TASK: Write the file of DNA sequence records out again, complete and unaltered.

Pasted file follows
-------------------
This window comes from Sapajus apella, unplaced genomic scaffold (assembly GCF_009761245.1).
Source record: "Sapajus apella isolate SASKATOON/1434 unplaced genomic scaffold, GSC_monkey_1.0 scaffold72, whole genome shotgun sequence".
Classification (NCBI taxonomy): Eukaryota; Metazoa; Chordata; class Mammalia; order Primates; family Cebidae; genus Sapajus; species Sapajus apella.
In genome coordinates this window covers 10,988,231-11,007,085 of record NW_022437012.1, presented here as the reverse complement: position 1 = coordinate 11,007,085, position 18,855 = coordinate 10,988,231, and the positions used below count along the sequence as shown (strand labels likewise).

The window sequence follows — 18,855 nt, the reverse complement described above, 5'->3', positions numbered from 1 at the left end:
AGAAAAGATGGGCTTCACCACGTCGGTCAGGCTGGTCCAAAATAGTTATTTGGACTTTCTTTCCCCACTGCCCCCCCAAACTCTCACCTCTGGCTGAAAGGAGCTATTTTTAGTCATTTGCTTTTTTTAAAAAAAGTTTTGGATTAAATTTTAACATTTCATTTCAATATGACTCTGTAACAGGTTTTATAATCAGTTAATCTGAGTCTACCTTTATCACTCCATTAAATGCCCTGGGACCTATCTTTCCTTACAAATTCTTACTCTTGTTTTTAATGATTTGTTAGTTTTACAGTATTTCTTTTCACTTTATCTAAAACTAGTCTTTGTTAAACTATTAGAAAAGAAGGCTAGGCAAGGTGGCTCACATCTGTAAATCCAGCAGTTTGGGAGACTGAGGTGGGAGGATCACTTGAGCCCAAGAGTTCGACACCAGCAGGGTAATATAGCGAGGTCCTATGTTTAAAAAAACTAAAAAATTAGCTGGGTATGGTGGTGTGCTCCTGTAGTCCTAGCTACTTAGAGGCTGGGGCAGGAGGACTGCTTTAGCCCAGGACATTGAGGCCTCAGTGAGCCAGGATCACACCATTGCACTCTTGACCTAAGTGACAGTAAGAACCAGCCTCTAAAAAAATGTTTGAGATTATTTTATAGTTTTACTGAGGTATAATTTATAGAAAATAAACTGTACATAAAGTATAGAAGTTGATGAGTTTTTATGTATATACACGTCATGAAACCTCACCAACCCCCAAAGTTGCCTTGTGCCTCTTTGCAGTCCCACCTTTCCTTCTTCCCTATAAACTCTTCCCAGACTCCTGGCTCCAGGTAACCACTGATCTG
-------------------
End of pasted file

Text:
This window comes from Sapajus apella, unplaced genomic scaffold (assembly GCF_009761245.1).
Source record: "Sapajus apella isolate SASKATOON/1434 unplaced genomic scaffold, GSC_monkey_1.0 scaffold72, whole genome shotgun sequence".
Classification (NCBI taxonomy): Eukaryota; Metazoa; Chordata; class Mammalia; order Primates; family Cebidae; genus Sapajus; species Sapajus apella.
In genome coordinates this window covers 10,988,231-11,007,085 of record NW_022437012.1, presented here as the reverse complement: position 1 = coordinate 11,007,085, position 18,855 = coordinate 10,988,231, and the positions used below count along the sequence as shown (strand labels likewise).

The window sequence follows — 18,855 nt, the reverse complement described above, 5'->3', positions numbered from 1 at the left end:
AGAAAAGATGGGCTTCACCACGTCGGTCAGGCTGGTCCAAAATAGTTATTTGGACTTTCTTTCCCCACTGCCCCCCCAAACTCTCACCTCTGGCTGAAAGGAGCTATTTTTAGTCATTTGCTTTTTTTAAAAAAAGTTTTGGATTAAATTTTAACATTTCATTTCAATATGACTCTGTAACAGGTTTTATAATCAGTTAATCTGAGTCTACCTTTATCACTCCATTAAATGCCCTGGGACCTATCTTTCCTTACAAATTCTTACTCTTGTTTTTAATGATTTGTTAGTTTTACAGTATTTCTTTTCACTTTATCTAAAACTAGTCTTTGTTAAACTATTAGAAAAGAAGGCTAGGCAAGGTGGCTCACATCTGTAAATCCAGCAGTTTGGGAGACTGAGGTGGGAGGATCACTTGAGCCCAAGAGTTCGACACCAGCAGGGTAATATAGCGAGGTCCTATGTTTAAAAAAACTAAAAAATTAGCTGGGTATGGTGGTGTGCTCCTGTAGTCCTAGCTACTTAGAGGCTGGGGCAGGAGGACTGCTTTAGCCCAGGACATTGAGGCCTCAGTGAGCCAGGATCACACCATTGCACTCTTGACCTAAGTGACAGTAAGAACCAGCCTCTAAAAAAATGTTTGAGATTATTTTATAGTTTTACTGAGGTATAATTTATAGAAAATAAACTGTACATAAAGTATAGAAGTTGATGAGTTTTTATGTATATACACGTCATGAAACCTCACCAACCCCCAAAGTTGCCTTGTGCCTCTTTGCAGTCCCACCTTTCCTTCTTCCCTATAAACTCTTCCCAGACTCCTGGCTCCAGGTAACCACTGATCTG